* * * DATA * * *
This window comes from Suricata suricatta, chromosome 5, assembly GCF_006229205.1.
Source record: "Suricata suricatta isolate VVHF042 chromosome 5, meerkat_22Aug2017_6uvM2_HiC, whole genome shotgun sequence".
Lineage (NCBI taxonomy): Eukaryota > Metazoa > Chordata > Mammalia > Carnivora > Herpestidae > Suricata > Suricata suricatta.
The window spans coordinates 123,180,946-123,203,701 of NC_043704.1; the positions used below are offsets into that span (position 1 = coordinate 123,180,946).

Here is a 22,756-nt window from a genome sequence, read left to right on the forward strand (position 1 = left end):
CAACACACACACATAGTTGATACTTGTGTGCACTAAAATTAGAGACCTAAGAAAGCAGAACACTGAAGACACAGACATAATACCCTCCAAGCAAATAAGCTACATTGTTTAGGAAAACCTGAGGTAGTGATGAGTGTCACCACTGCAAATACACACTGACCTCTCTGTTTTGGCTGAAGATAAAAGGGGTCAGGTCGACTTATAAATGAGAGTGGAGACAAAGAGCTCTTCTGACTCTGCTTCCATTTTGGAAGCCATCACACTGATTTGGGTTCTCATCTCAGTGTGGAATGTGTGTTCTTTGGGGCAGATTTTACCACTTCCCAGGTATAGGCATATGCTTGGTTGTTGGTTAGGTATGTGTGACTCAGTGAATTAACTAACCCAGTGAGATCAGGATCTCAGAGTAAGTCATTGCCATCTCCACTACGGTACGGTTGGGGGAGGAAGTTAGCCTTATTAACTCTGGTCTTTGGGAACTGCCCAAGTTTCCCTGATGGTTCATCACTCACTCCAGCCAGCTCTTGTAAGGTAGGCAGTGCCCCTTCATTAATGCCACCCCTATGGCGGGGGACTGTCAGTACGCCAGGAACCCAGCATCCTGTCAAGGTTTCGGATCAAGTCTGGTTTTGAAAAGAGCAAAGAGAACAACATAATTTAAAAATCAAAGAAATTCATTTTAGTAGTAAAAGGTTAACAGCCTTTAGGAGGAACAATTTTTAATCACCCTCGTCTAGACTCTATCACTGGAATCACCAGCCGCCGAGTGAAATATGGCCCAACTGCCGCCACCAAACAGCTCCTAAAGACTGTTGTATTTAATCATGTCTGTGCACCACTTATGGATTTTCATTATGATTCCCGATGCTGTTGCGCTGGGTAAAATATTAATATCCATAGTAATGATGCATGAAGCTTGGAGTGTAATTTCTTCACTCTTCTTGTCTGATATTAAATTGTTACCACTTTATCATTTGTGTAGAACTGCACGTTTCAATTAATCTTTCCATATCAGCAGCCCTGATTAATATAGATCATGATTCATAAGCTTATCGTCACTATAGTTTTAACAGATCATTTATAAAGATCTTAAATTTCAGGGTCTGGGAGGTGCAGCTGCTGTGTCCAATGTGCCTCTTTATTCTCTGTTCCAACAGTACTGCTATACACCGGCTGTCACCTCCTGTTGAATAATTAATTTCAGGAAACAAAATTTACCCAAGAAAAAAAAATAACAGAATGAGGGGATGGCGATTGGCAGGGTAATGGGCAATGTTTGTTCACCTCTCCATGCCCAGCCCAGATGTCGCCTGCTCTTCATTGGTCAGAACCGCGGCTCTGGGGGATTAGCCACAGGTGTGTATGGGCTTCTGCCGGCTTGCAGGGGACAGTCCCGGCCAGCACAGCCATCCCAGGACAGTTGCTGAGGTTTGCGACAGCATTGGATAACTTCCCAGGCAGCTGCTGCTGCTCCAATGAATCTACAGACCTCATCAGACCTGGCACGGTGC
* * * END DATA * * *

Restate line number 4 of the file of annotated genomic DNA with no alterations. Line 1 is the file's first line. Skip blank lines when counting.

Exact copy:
The window spans coordinates 123,180,946-123,203,701 of NC_043704.1; the positions used below are offsets into that span (position 1 = coordinate 123,180,946).